Two-time Oscar winner Hilary Swank has become a household name by choosing unexpected roles from someone of transgender experience in Boys Don’t Cry to a female boxer in Million Dollar Baby. Even in the excessive and sometimes trashy glam of Hollywood, Swank’s freedom in acting has made her a respectable icon without the high-octane drama of drunken tirades, or scandalous, and sometimes grotesque, lack of undergarments. In her latest film, Freedom Writers, Swank shines in the true life story of Erin Gruwell, a teacher who inspires teens in the mid ‘90’s to translate their urban hardships in journal entries. Swank sat down with MF opening up about the new film, her own experience in school and how she stays healthy with all of the incredible success.
MF: I know you didn’t grow up in a violent neighborhood, but you did grow up poor. What part of your life as a child was able to relate to the kids in Freedom Writers?
Hilary: Great question... well, I feel like I was an outsider, I didn't feel hopeless that's the one thing that was the biggest difference. I definitely felt like my mom believed in me, so she gave me a great gift by saying you can do anything you want in life. I didn't feel hopeless, but I didn't feel like I belonged, I just didn’t fit in at school, I didn't feel understood, and I didn't feel like teachers cared. I felt like I was kind of in there, it just was not a good place for me.
The education system in our country is really messed up, and that's really unfortunate for a lot of reasons. The most important thing in the world is education. That's what makes kids figure themselves out, it makes them feel confident, it gives them hope and it makes them realize what their dream is. It's everything… it's sad that teachers aren’t paid very much and it's sad that they're underappreciated. It's sad that you have to pay a lot of money to get an education, and it makes people like Erin Gruwell even the more rare.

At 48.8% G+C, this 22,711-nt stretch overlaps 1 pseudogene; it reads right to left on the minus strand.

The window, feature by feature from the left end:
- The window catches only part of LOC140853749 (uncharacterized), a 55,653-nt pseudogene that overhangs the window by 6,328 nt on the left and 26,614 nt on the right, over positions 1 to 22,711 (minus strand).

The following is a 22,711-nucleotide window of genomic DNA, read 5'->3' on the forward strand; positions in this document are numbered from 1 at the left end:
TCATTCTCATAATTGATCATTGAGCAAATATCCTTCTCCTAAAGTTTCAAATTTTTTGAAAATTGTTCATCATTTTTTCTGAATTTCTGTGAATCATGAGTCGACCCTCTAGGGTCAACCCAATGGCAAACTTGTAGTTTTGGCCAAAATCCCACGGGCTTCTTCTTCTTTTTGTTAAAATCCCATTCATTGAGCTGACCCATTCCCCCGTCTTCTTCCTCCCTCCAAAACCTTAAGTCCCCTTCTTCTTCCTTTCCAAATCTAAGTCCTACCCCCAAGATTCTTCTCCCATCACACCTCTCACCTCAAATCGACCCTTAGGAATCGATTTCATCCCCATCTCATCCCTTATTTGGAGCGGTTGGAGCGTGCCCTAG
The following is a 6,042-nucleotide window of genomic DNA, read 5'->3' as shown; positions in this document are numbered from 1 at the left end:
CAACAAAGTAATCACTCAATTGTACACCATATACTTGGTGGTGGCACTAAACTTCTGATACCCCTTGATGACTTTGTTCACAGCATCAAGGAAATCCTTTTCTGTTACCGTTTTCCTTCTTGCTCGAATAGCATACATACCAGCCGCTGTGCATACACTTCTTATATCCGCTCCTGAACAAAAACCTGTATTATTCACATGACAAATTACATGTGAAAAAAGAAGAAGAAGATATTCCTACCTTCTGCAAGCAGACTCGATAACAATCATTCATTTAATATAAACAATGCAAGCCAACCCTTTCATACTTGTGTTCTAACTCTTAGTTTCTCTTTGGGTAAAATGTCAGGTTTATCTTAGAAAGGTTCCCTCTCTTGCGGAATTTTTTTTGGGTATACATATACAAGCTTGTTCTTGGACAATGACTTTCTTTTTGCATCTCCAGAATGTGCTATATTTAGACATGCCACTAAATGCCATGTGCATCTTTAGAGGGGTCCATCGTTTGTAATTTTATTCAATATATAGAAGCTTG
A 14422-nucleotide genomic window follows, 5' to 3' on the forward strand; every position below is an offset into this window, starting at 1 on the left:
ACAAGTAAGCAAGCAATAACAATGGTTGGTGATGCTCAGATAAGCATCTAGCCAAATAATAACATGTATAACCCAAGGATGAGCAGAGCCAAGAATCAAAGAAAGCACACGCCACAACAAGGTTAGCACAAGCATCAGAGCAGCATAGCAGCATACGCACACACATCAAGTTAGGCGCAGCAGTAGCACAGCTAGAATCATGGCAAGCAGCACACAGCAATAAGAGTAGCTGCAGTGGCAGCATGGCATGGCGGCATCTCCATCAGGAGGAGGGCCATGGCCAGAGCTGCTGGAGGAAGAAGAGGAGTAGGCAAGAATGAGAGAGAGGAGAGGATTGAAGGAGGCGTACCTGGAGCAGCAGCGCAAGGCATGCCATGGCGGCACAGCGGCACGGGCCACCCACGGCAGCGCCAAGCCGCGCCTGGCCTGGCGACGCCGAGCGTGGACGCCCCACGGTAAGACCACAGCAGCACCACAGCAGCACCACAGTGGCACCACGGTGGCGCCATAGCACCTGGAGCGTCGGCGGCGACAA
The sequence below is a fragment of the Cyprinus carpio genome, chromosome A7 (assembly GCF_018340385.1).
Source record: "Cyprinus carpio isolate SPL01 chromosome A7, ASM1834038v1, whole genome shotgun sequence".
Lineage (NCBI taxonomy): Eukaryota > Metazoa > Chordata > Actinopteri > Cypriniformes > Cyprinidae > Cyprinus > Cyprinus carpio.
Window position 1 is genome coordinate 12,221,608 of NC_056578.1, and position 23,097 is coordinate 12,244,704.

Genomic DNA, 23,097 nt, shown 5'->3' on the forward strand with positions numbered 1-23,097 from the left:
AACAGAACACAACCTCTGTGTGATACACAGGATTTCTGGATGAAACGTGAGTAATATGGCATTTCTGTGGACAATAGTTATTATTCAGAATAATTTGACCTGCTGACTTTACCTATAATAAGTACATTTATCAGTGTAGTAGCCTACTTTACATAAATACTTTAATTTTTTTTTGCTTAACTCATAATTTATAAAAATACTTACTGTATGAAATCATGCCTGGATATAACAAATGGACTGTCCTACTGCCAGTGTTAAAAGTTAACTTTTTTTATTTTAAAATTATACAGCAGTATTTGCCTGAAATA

MF: Did you feel a responsibility to play the character like she acts?
Hilary: It's a good question because I didn't really want to spend a lot of time with her, I didn’t want to be mimicking. I felt like the last thing you want to do is mimic somebody, you want to really get into the heart of who they are and what their story is. But, Erin's mannerisms are really important to who she is because she uses her body to communicate in a really interesting way. I feel like she brings you in with her hands. She's talking with her hands to describe something, it just comes across differently to her than to just sit here and talk. She looks at you, shakes her head when you're talking so you really know she's listening. I think that’s an important thing as a teacher especially because in the beginning they're like, "Who are you? You're invading my space.” She got in their face and that is a really important thing. The kids had a reaction to her physical being so that was important -- I got an idea of it from the first meeting. You get a real sense right away about how open she is and optimistic.